Today, The Queen visited the Royal College of Physicians to mark the 500th annivesary of its Royal Charter, before making a surprise appearance at London Fashion Week and presenting the inaugural Queen Elizabeth II Award for British Design.
This was the Monarch’s first public engagement since her return from Sandringham in early February, although she has had some private engagements at Buckingham Palace.
The Royal College of Physicians was founded back in 1518, when it received its Royal Charter from Elizabeth II’s distant ancestor, King Henry VIII. In addition to the Tudor Monarch, the College has other royal connections: Queen Victoria laid the foundation stone for its Examination Hall in 1886, and the current Queen also opened the College’s London headquarters in 1964, which means that today was a return visit for the Monarch.
The college was originally established as a way of regulating the profession, as back in Tudor England virtually anyone could proclaim themselves as a ‘doctor’ and administer treatments. Today, the institution is the professional membership organisation for physicians in the UK; the college now has 34,000 members and fellows around the world.
The Royal College of Physicians is also involved in improving patient care and public health.
Her Majesty was greeted by the college’s president, Professor Jane Dacre (the third woman to hold the position) who joked: “I hope I am not being presumptuous, Ma’am, in thinking that Ma’am will be most relieved that medical treatment has changed. It’s moved on from when monarchs were treated with arsenic and bloodletting.”
During her visit, the 91-year old Monarch was invited to view an exhibition called ‘Ceaseless Motion: William Harvey’s Experiments in Circulation’. William Harvey proved the theory of the circulation of blood around the body, which entirely changed medicine. Her Majesty was apparently quite intrigued by the bloodletting, which she thought was ‘fascinating’.
The Queen was also presented with a commemorative charter, which outlines the college’s commitments for the next 500 years in its lifetime, after unveiling a plaque dedicated to the original charter – all under the watchful eye of a portrait of the imposing Henry VIII.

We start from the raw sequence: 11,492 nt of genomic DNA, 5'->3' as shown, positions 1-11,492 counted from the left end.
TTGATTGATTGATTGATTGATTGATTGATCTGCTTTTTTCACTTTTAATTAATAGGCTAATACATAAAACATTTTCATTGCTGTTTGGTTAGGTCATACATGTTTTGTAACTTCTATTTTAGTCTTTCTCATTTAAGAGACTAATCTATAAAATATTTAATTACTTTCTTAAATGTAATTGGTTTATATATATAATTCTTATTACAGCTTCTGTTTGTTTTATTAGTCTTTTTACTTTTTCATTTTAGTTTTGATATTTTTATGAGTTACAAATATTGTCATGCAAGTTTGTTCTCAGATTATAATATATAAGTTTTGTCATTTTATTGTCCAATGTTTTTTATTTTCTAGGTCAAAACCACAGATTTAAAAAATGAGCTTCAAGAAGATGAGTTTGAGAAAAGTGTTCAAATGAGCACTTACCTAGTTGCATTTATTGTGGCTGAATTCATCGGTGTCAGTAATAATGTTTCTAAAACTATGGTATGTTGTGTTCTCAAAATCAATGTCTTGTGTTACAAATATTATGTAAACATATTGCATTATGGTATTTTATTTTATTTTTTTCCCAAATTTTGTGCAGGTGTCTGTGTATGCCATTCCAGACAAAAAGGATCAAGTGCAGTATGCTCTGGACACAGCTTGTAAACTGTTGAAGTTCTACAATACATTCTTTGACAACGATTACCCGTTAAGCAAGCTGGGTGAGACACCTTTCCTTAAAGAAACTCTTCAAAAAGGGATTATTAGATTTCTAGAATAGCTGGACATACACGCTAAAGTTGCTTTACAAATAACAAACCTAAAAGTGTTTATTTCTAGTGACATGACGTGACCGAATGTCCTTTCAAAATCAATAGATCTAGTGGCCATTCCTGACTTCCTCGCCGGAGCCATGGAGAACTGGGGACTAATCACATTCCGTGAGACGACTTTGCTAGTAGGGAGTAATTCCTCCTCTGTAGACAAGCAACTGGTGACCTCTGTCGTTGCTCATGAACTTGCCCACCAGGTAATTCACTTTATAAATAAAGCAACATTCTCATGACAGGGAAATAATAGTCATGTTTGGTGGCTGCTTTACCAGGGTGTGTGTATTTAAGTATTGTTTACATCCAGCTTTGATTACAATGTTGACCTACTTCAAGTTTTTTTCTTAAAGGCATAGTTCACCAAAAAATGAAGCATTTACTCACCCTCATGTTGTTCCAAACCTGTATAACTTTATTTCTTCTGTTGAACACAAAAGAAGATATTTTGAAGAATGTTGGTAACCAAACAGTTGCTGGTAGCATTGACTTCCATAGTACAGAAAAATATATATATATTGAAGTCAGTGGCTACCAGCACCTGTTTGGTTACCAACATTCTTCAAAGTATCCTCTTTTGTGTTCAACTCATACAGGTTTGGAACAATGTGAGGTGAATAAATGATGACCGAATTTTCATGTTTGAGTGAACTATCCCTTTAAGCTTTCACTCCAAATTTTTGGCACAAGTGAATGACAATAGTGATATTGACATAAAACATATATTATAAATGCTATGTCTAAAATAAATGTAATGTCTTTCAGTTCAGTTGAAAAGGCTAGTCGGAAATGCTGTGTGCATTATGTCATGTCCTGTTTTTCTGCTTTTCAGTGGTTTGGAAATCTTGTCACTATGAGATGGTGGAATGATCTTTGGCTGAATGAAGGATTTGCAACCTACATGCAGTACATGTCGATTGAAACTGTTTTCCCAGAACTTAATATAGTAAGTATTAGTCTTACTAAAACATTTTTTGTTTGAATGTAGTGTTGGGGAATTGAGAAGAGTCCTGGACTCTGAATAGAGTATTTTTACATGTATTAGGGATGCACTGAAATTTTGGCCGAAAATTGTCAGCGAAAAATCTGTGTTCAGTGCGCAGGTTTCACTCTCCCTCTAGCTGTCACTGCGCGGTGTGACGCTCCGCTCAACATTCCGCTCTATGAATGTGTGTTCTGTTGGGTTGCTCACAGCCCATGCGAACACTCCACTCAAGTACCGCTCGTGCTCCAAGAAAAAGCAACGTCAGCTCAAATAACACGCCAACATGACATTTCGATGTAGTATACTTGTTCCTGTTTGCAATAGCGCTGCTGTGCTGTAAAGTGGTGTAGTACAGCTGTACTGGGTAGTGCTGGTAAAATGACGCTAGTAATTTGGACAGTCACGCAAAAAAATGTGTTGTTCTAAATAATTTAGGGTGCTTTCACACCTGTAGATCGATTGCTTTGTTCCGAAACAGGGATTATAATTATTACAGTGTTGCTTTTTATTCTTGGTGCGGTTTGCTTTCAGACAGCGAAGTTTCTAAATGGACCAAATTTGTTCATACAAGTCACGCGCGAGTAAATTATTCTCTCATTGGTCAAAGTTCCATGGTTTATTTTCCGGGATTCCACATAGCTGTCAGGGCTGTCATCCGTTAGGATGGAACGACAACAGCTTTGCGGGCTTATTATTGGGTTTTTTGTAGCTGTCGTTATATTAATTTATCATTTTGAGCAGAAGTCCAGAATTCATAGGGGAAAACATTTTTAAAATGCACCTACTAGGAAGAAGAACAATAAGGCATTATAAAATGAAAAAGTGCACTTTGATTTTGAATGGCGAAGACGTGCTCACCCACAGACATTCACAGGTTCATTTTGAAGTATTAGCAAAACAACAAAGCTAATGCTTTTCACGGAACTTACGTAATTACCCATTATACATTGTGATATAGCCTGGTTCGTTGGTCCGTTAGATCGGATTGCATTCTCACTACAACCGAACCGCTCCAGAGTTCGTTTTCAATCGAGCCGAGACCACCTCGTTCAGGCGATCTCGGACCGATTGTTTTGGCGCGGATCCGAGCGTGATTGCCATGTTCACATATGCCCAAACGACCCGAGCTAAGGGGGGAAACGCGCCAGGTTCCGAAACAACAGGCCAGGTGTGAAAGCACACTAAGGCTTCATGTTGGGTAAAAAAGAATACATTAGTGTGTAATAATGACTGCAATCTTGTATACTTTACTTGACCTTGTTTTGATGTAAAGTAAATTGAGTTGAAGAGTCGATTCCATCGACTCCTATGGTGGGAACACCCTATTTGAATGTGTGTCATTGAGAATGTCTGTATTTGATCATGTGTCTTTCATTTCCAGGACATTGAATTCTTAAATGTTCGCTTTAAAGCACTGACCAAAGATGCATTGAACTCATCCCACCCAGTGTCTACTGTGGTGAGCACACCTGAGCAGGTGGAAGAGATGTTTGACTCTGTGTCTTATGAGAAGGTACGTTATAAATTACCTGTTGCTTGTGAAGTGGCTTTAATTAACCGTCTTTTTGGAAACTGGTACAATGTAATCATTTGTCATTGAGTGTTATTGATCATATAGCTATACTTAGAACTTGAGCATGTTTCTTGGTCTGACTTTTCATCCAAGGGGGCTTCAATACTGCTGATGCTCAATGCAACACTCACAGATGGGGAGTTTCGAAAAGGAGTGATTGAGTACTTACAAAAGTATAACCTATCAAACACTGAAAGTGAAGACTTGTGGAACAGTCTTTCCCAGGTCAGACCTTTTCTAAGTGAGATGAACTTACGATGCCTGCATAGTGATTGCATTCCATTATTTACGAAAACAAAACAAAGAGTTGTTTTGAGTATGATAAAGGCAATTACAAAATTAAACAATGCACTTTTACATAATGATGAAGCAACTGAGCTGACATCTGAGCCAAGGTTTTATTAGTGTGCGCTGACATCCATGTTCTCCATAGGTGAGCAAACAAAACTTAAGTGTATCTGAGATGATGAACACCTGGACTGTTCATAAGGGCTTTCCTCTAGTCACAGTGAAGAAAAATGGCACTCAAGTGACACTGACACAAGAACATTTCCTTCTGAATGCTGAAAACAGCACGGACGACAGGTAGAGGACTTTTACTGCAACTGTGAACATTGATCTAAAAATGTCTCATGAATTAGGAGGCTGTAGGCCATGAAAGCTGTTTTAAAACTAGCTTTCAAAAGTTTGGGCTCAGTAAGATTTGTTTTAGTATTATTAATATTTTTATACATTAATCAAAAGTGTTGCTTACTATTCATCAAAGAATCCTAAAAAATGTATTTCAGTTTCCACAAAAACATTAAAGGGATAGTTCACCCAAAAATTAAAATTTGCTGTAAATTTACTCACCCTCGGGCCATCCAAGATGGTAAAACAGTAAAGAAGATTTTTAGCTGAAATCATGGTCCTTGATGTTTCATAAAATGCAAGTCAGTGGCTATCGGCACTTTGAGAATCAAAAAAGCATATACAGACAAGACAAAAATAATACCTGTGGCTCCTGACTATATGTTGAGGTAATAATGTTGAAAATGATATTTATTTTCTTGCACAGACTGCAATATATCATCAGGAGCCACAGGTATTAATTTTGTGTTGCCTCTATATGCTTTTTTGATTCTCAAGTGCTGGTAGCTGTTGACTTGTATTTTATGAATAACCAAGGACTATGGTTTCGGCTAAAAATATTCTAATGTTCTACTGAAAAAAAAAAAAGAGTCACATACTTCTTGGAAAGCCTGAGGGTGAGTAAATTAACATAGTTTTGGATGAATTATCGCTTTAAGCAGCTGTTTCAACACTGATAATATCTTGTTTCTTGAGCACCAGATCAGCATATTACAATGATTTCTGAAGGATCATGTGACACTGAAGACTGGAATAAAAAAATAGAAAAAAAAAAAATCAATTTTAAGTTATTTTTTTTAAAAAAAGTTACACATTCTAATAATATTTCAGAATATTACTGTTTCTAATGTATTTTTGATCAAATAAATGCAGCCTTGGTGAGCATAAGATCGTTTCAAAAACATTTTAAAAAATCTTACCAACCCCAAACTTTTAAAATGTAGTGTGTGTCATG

The Queen is presented with a commemorative charter outlining @RCPLondon’s commitments for the next 500 years. RCP President Jane Dacre suggested HM must be relieved that the medical profession has, ‘moved on from the days when Monarchs were treated with arsenic and bloodletting’ pic.twitter.com/w1hvID90lK
— The Royal Family (@RoyalFamily) February 20, 2018
The royal guest also received a posy before departing the College.
After that scheduled visit, The Queen then surprised fashionistas when she arrived at London Fashion Week – an entirely new location for Her Majesty!
The Monarch quickly changed into a skirt suit, and removed her hat for this visit, but stuck to an icy blue palette. She also switched her brooch to the Cullinan V from a pearl and diamond ‘navette’ piece.
She was there to watch Richard Quinn’s runway show and then to present the designer with The Queen Elizabeth II Award for British Design. The award has been created over the past two years by Angela Kelly, Personal Advisor to Her Majesty (The Queen’s Wardrobe), seated the other side of Wintor; Ms Kelly designs many of the outfits we see The Queen in, and released a book in 2012 to mark the jubilee, giving a glimpse into Her Majesty’s wardrobe.
The accolade will be presented to a British designer on an annual basis in conjunction with the British Fashion Council and is designed to acknowledge the role which the fashion industry plays in both society and diplomacy.
In order to receive the award, a fashion designer must show talent and originality, while still providing value to the community and/or using sustainable policies. The first-ever winner, Richard Quinn, studied at Central St Martin’s in London is renowned for his use of prints.
During the show, The Queen was seated beside fashion royalty: Dame Anna Wintour, British-born editor of American Vogue, who attended last night’s Commonwealth fashion event with The Duchess of Cambridge, The Countess of Wessex and Princess Beatrice at Buckingham Palace. The Queen, however, was given a special perspex armchair to sit in, while the rest of the attendees sat on benches.
As well as watching Quinn’s show, Her Majesty was taken on a tour of the displays and spoke to various designers, including young people from ‘New Gen’, an initiative created by the British Fashion Council which supports emerging talent.
The Queen watched Richard Quinn’s show from the front row @LondonFashionWk #LFW before presenting him with his award.
Each year a designer will be selected by the @BFC, in collaboration with the Royal Household, to be recognised. pic.twitter.com/wqQDOJAOt5
— The Royal Family (@RoyalFamily) February 20, 2018
The Queen also made a short speech on the runway, before thanking the council for choosing the winner of the inaugural award: “Our fashion industry has been renowned for outstanding craftsmanship for many years, and continues to produce world-class textiles and cutting edge, practical designs,” she said.